This claim displays a profound misunderstanding of moral nihilism. Example, the reason we value life is because we evolved to. Is life an intrinsic (inherent value)? No, but on moral nihilism to say that 'X is a value' is to express a subjective desire for X.

I offered to debate him, but he declined my offer.

Your move Justin...

Wednesday, May 17, 2017

The Will To Truth

No one is unbiased. Organisms are valuing power hungry machines.
Many will claim to have a bias toward truth, but this is only true when truth grants them power. This is only true to a point.
For example, Christians reveal their bias against truth when they say things like "If my theism is correct you (the atheist) face eternal damnation, and if you are right then death is the end and I have nothing to lose by believing."

This clearly demonstrates that they prefer a comfortable lie over cold hard facts.
The phrase "I have nothing to lose by believing" reveals that ultimately truth is at least secondary to them and not an end in itself. That they value truth less than something else as it is only a means to something else.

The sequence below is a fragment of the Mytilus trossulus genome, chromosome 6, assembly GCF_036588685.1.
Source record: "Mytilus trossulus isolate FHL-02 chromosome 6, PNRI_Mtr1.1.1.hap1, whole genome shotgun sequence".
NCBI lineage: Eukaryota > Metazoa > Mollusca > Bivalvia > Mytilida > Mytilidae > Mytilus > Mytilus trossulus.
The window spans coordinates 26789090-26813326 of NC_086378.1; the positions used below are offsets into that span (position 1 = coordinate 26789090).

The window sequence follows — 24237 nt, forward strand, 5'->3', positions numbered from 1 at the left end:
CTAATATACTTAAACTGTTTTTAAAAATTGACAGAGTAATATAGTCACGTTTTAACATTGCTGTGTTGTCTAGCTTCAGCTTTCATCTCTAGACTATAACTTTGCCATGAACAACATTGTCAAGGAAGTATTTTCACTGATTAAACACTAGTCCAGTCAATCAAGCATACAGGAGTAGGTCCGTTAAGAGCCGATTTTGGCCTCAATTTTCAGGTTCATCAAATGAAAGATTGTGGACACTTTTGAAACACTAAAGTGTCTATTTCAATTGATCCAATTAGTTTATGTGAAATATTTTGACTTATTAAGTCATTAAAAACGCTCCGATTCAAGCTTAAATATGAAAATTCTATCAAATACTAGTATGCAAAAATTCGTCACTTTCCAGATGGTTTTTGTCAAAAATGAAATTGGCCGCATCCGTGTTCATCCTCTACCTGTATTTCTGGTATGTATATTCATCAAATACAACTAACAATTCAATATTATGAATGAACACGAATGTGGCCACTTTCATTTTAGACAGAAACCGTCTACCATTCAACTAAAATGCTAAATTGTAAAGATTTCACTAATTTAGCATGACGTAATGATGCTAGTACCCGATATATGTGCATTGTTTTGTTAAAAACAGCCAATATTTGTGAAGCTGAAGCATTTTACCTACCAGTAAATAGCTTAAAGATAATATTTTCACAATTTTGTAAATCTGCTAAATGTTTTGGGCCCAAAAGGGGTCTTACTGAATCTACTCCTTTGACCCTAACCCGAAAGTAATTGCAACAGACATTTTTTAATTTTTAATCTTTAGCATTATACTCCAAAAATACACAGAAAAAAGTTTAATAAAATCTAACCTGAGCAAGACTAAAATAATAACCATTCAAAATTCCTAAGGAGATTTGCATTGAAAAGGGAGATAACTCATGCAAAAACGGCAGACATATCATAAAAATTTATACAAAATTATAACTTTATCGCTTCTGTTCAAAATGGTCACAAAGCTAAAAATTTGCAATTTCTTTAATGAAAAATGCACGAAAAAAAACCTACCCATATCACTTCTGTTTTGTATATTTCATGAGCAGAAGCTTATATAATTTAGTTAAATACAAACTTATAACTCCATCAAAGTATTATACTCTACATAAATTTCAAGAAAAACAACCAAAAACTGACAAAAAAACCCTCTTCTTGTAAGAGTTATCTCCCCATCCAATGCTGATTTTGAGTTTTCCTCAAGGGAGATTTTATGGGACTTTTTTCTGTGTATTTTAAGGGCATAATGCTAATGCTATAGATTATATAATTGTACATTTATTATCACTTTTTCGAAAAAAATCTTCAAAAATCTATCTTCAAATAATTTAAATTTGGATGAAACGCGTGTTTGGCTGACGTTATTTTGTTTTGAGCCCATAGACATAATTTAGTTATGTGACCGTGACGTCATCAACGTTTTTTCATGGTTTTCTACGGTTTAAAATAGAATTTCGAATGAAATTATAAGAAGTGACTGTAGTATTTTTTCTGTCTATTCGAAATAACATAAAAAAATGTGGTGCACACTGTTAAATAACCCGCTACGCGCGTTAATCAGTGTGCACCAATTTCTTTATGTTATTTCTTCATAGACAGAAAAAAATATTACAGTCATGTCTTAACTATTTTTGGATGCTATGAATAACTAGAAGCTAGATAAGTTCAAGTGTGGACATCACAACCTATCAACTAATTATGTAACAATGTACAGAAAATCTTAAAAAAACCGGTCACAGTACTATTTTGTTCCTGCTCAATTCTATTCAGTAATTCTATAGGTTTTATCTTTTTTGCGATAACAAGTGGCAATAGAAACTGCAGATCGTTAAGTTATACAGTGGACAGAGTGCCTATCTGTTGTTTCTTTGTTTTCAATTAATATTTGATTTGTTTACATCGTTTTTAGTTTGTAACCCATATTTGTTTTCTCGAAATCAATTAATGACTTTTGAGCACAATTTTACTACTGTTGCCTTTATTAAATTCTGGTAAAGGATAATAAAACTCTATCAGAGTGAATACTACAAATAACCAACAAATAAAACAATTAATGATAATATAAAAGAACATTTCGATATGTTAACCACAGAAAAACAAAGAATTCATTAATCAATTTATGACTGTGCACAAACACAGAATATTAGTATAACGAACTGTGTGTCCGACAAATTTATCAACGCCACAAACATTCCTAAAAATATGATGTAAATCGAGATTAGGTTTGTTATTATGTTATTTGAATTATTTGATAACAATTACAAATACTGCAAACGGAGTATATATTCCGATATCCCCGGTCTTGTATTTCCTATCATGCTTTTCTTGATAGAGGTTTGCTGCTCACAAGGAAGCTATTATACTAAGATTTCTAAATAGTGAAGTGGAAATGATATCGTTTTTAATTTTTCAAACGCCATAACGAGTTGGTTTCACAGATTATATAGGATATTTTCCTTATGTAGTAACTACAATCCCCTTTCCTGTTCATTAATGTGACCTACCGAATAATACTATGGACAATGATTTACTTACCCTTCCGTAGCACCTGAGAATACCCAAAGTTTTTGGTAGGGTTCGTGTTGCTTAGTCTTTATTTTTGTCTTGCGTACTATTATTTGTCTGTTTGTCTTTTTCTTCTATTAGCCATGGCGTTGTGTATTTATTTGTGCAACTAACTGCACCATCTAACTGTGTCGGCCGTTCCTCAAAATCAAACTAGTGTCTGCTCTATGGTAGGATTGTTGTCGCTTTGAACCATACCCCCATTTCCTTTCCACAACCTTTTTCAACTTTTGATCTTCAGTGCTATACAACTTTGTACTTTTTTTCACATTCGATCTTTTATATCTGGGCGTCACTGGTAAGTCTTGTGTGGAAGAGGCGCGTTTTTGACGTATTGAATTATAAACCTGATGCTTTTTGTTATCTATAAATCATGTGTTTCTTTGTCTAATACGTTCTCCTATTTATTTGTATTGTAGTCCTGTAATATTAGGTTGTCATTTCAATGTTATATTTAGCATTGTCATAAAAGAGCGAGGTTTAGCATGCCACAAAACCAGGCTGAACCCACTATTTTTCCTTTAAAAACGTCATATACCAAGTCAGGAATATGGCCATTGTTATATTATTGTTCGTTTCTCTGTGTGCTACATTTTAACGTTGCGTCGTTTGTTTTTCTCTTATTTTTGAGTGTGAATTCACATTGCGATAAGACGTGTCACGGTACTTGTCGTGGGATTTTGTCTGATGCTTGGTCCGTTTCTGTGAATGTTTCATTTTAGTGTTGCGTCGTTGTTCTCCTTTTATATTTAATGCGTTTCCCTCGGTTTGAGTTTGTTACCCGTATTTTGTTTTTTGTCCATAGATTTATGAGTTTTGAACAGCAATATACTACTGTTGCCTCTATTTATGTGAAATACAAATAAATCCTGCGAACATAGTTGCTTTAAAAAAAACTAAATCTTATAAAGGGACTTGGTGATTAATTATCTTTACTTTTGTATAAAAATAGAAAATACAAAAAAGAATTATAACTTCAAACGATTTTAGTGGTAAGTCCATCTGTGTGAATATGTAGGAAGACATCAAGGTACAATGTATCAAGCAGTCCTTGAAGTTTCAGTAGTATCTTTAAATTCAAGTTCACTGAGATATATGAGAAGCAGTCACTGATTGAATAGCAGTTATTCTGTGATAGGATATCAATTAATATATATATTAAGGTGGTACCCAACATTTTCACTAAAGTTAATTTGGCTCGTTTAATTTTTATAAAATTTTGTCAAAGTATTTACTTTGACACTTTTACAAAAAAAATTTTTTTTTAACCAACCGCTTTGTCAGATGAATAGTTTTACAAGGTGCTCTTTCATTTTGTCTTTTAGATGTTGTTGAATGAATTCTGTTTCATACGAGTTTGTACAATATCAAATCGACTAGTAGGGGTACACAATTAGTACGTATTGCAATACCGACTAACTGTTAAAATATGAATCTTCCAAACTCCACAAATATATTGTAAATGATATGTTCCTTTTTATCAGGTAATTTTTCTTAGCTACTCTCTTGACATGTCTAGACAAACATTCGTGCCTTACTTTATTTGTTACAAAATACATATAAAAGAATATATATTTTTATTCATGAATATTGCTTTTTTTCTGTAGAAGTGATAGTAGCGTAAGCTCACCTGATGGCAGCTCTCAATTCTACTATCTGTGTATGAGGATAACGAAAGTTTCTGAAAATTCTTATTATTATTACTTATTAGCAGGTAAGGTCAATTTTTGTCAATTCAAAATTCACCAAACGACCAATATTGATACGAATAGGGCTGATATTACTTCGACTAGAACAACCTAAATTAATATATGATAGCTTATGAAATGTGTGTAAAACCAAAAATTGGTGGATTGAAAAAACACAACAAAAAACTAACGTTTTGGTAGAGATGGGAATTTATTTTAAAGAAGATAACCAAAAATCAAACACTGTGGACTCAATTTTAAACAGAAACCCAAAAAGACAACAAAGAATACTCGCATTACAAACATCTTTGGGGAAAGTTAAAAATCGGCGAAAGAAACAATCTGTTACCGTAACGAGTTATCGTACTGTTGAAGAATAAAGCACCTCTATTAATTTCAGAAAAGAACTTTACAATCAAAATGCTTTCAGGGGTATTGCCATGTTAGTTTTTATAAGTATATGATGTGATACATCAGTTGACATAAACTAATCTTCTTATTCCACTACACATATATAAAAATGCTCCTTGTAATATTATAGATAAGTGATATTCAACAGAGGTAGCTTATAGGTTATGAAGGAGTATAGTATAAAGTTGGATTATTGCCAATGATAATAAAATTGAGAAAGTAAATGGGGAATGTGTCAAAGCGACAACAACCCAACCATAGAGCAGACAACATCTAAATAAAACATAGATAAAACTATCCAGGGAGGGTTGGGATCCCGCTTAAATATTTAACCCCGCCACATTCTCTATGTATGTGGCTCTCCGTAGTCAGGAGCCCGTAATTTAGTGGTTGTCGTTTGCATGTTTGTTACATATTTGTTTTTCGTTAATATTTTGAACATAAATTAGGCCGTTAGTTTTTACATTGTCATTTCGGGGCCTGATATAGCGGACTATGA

Believers will often resort to arguing that "Without God there is no objective morality, therefore God". 
Which is really just arguing "I don't wanna live in a world without X, therefore God". An appeal to consequence fallacy. 

Matthew Ray, a now former Christian apologist wrote in the the forward of my book that; "God could very well want me to suffer if it meant his glory be shown. See Romans 9). I then realized that this god was only after his best interest (his interest not mine). These thoughts deeply disturbed me but I fought them. I played them off like it was Satan trying to deceive me but then I remembered, Satan cannot do what God doesn’t allow him to do. So no matter how you look at it, God is allowing Satan to do this for his glory."(his power interest not mine)

That is he became open to the possibility that God didn't exist after realizing that if he did, he wouldn't derive benefit from it.
Most believers (in whatever) won't even question their belief until it will grant them (power) by doing so.